Before we identify the 50 Southeast Asia challengers, it makes sense to present a fuller context for the region in which they operate and the macroforces from which they have benefited—forces that they have helped shape. Although the ASEAN is composed of ten nations, we have limited our review of the region to the six largest economies: Indonesia, Malaysia, the Philippines, Singapore, Thailand, and Vietnam. (We have excluded Myanmar, a country with more than 50 million people and vast potential given its size and natural resources, because of its daunting political and economic realities. It is nonetheless a country worth watching.)
These six nations generate 97 percent of the region’s GDP, house 88 percent of its population, and, over the past five years, have enjoyed annual growth rates of 6 to 9 percent. On a purchasing-power parity basis, per capita GDP in 2010 ranged from $3,150 in Vietnam to $14,740 in Malaysia, with Singapore, the sole developed economy in the region, achieving a notable per capita of $45,170, one of the highest in the world.
The growth of the region—and these six nations, in particular—rests on five legs.
The Rise of the Consumer Class. Nearly 100 million people will enter the consumer class by 2015, most of them in Indonesia, the Philippines, Thailand, and Vietnam. Consequently, consumer spending will expand by 12 percent annually, significantly faster than GDP, from $980 billion to $1.7 trillion. The fastest-growing spending categories will be transportation, communications, housing, and health.
Global Demand for Resources. Southeast Asia produces more than 85 percent of the global supply of palm oil and rubber and is benefitting from rising demand for these goods. The price for these commodities more than doubled from 2005 through 2011.
Palm oil’s position as an anchor of the regional economy has been threatened by environmental concerns ranging from deforestation to greenhouse gas emissions. However, companies such as Olam, local growers, and governments have tried to address these concerns by promoting sustainable practices.
Coal production within the region has also been growing by 14 percent annually since 2000, far outstripping regional consumption and encouraging overseas sales. Indonesia, for example, is the largest global exporter of thermal coal, with annual growth in exports to China and India of 19 and 28 percent, respectively, from 2005 through 2010.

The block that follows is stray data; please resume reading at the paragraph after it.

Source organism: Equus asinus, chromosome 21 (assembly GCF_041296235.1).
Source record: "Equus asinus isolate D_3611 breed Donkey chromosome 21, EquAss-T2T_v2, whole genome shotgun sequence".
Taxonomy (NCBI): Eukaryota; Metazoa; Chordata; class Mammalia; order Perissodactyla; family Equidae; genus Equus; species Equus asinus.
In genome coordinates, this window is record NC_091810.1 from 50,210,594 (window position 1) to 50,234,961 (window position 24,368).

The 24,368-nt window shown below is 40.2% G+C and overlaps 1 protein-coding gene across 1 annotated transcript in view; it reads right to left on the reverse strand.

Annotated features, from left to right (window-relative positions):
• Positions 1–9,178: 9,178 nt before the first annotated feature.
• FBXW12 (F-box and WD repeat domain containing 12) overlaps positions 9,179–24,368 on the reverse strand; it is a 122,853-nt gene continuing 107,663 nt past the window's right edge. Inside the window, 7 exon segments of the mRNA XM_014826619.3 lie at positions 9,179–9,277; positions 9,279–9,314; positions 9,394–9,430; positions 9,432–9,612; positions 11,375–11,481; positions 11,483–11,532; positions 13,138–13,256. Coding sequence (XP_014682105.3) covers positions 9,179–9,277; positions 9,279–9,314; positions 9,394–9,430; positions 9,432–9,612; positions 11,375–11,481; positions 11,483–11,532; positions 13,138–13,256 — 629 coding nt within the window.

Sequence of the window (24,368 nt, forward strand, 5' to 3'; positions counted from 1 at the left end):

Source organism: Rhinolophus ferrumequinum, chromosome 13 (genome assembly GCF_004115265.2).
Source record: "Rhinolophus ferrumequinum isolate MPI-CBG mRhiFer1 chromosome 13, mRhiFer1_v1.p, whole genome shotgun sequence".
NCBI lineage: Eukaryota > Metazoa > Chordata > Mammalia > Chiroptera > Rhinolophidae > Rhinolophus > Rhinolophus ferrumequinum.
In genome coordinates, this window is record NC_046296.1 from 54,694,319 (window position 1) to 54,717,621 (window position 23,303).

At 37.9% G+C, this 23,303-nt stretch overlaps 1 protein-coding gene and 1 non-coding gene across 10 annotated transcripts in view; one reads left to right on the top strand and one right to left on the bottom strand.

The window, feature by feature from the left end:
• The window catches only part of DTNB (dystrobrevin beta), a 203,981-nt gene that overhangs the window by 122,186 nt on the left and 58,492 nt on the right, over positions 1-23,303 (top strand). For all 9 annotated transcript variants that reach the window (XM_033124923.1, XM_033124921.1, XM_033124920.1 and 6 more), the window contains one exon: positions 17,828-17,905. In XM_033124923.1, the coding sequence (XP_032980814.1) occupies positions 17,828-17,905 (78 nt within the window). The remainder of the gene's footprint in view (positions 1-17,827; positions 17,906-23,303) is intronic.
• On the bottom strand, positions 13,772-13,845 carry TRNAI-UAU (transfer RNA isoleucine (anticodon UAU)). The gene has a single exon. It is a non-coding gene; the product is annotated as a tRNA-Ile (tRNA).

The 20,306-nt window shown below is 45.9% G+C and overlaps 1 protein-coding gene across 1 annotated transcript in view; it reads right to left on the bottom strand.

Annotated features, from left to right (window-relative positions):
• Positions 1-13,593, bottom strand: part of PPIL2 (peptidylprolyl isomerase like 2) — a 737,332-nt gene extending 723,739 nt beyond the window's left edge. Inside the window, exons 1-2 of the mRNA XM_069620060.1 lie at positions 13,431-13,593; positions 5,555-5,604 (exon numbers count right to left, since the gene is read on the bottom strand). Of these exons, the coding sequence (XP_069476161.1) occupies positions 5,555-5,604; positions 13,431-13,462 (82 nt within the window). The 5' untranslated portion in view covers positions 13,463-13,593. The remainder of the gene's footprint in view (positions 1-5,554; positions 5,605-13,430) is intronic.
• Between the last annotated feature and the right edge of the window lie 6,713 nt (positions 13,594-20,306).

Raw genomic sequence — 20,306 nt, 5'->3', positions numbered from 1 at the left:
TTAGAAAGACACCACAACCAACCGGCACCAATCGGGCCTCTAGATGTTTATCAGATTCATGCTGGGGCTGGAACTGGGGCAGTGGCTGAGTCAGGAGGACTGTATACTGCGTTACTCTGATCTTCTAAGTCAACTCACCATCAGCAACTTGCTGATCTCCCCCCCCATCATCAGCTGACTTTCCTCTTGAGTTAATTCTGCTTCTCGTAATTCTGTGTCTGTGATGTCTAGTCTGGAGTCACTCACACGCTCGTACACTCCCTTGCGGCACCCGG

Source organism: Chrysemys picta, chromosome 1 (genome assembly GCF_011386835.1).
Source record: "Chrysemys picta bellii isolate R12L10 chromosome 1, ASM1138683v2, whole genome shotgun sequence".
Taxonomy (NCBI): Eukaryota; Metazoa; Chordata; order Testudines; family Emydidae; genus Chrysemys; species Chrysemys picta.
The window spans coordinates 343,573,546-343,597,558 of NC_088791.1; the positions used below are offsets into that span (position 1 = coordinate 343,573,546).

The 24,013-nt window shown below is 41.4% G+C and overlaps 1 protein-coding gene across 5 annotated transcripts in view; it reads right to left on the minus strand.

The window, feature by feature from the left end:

Low-Cost Production and Offshoring. As wages in India, China, and elsewhere rise, Southeast Asia is becoming a popular destination for both manufacturing and services. Multinationals such as BMW, Nissan, Toyota, and Volkswagen have established manufacturing facilities in the region.
Countries are acquiring different specialties—Vietnam for IT outsourcing, the Philippines for call centers, Singapore for R&D, and Malaysia for outsourcing of skilled back-office jobs. Microsoft and Sony, for example, have set up operations in Vietnam. The Philippines has 800 call centers generating nearly $6 billion in revenues from overseas. Pfizer, Abbott, and Bayer have established R&D operations in Singapore, while Vale and Shell have set up back-office bases in Malaysia.
Governmental Policy. The business climate is improving sharply. At the regional level, under the banner of the ASEAN, trade barriers and foreign-investment restrictions are falling. From 2002 through 2008, for example, average regional tariffs fell from 4 to 2 percent, helping to generate a jump in intraregional trade from $155 billion to $415 billion.
While Southeast Asia overall still ranks poorly in terms of ease of doing business and corruption, many national governments are also improving the quality and delivery of services. (See “Indonesia’s Big Roar,” below.)